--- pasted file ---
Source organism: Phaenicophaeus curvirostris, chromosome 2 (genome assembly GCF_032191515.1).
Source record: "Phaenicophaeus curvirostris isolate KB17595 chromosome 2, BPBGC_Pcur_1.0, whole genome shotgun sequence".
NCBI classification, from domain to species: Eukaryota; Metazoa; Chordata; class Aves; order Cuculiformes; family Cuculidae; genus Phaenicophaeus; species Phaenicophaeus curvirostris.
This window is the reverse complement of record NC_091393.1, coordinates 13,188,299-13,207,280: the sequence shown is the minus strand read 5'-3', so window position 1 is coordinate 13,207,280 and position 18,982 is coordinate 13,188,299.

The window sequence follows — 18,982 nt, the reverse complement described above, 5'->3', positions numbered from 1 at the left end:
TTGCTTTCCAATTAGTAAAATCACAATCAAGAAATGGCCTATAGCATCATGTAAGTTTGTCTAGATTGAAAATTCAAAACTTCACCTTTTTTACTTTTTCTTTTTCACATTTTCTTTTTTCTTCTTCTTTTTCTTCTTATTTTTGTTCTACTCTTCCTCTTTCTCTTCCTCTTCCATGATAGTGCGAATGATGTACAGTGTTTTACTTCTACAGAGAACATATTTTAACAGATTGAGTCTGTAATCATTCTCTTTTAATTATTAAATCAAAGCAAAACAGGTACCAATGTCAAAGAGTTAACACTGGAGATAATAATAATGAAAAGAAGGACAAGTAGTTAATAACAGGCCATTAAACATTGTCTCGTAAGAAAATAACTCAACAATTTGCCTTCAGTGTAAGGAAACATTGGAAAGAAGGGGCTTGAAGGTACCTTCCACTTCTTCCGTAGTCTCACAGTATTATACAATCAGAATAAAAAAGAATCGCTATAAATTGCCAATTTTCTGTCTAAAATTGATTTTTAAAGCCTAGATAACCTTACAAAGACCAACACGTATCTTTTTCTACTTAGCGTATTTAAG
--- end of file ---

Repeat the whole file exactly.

Source organism: Phaenicophaeus curvirostris, chromosome 2 (genome assembly GCF_032191515.1).
Source record: "Phaenicophaeus curvirostris isolate KB17595 chromosome 2, BPBGC_Pcur_1.0, whole genome shotgun sequence".
NCBI classification, from domain to species: Eukaryota; Metazoa; Chordata; class Aves; order Cuculiformes; family Cuculidae; genus Phaenicophaeus; species Phaenicophaeus curvirostris.
This window is the reverse complement of record NC_091393.1, coordinates 13,188,299-13,207,280: the sequence shown is the minus strand read 5'-3', so window position 1 is coordinate 13,207,280 and position 18,982 is coordinate 13,188,299.

The window sequence follows — 18,982 nt, the reverse complement described above, 5'->3', positions numbered from 1 at the left end:
TTGCTTTCCAATTAGTAAAATCACAATCAAGAAATGGCCTATAGCATCATGTAAGTTTGTCTAGATTGAAAATTCAAAACTTCACCTTTTTTACTTTTTCTTTTTCACATTTTCTTTTTTCTTCTTCTTTTTCTTCTTATTTTTGTTCTACTCTTCCTCTTTCTCTTCCTCTTCCATGATAGTGCGAATGATGTACAGTGTTTTACTTCTACAGAGAACATATTTTAACAGATTGAGTCTGTAATCATTCTCTTTTAATTATTAAATCAAAGCAAAACAGGTACCAATGTCAAAGAGTTAACACTGGAGATAATAATAATGAAAAGAAGGACAAGTAGTTAATAACAGGCCATTAAACATTGTCTCGTAAGAAAATAACTCAACAATTTGCCTTCAGTGTAAGGAAACATTGGAAAGAAGGGGCTTGAAGGTACCTTCCACTTCTTCCGTAGTCTCACAGTATTATACAATCAGAATAAAAAAGAATCGCTATAAATTGCCAATTTTCTGTCTAAAATTGATTTTTAAAGCCTAGATAACCTTACAAAGACCAACACGTATCTTTTTCTACTTAGCGTATTTAAG